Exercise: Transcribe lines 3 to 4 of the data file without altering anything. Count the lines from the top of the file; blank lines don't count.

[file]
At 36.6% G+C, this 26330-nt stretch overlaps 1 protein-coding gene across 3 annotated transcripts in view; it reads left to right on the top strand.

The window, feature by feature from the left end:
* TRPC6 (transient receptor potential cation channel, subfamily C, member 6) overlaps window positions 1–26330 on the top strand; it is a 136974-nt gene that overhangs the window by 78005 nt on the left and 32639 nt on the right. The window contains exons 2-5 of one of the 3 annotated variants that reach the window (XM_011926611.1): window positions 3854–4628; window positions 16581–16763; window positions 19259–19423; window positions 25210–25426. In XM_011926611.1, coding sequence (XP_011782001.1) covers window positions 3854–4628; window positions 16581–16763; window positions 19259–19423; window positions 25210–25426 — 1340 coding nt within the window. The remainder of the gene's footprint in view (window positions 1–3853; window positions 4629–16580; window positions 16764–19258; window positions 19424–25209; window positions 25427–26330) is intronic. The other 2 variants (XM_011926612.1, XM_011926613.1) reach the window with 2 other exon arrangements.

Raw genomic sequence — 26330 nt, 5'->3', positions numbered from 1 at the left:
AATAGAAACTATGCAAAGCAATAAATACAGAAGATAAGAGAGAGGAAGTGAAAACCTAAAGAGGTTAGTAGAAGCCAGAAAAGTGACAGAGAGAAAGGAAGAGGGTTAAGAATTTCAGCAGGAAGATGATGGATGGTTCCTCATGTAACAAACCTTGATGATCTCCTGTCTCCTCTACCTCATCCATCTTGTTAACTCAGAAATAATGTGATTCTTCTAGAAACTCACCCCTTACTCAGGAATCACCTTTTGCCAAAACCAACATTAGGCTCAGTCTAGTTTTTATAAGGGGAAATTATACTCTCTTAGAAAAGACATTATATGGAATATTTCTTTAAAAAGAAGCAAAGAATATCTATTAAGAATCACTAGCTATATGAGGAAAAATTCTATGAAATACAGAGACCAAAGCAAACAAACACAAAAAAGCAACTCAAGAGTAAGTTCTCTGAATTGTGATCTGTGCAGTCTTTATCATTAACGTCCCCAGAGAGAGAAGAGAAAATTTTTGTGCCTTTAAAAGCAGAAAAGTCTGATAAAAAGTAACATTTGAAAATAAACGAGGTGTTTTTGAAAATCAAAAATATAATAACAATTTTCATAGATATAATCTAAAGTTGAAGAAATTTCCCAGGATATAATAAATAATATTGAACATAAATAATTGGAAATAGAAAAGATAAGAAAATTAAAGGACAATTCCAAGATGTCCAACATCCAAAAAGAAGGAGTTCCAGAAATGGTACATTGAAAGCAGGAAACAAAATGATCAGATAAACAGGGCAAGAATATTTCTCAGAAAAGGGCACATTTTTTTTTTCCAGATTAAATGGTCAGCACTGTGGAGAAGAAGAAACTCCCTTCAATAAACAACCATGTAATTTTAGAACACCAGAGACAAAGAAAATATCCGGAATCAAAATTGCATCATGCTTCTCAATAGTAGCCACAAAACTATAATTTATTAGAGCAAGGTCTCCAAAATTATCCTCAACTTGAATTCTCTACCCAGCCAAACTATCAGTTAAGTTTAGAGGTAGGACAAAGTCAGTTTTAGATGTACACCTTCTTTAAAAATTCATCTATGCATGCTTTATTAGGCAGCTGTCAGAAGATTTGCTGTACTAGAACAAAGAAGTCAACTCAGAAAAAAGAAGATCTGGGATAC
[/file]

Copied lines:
* TRPC6 (transient receptor potential cation channel, subfamily C, member 6) overlaps window positions 1–26330 on the top strand; it is a 136974-nt gene that overhangs the window by 78005 nt on the left and 32639 nt on the right. The window contains exons 2-5 of one of the 3 annotated variants that reach the window (XM_011926611.1): window positions 3854–4628; window positions 16581–16763; window positions 19259–19423; window positions 25210–25426. In XM_011926611.1, coding sequence (XP_011782001.1) covers window positions 3854–4628; window positions 16581–16763; window positions 19259–19423; window positions 25210–25426 — 1340 coding nt within the window. The remainder of the gene's footprint in view (window positions 1–3853; window positions 4629–16580; window positions 16764–19258; window positions 19424–25209; window positions 25427–26330) is intronic. The other 2 variants (XM_011926612.1, XM_011926613.1) reach the window with 2 other exon arrangements.

Raw genomic sequence — 26330 nt, 5'->3', positions numbered from 1 at the left: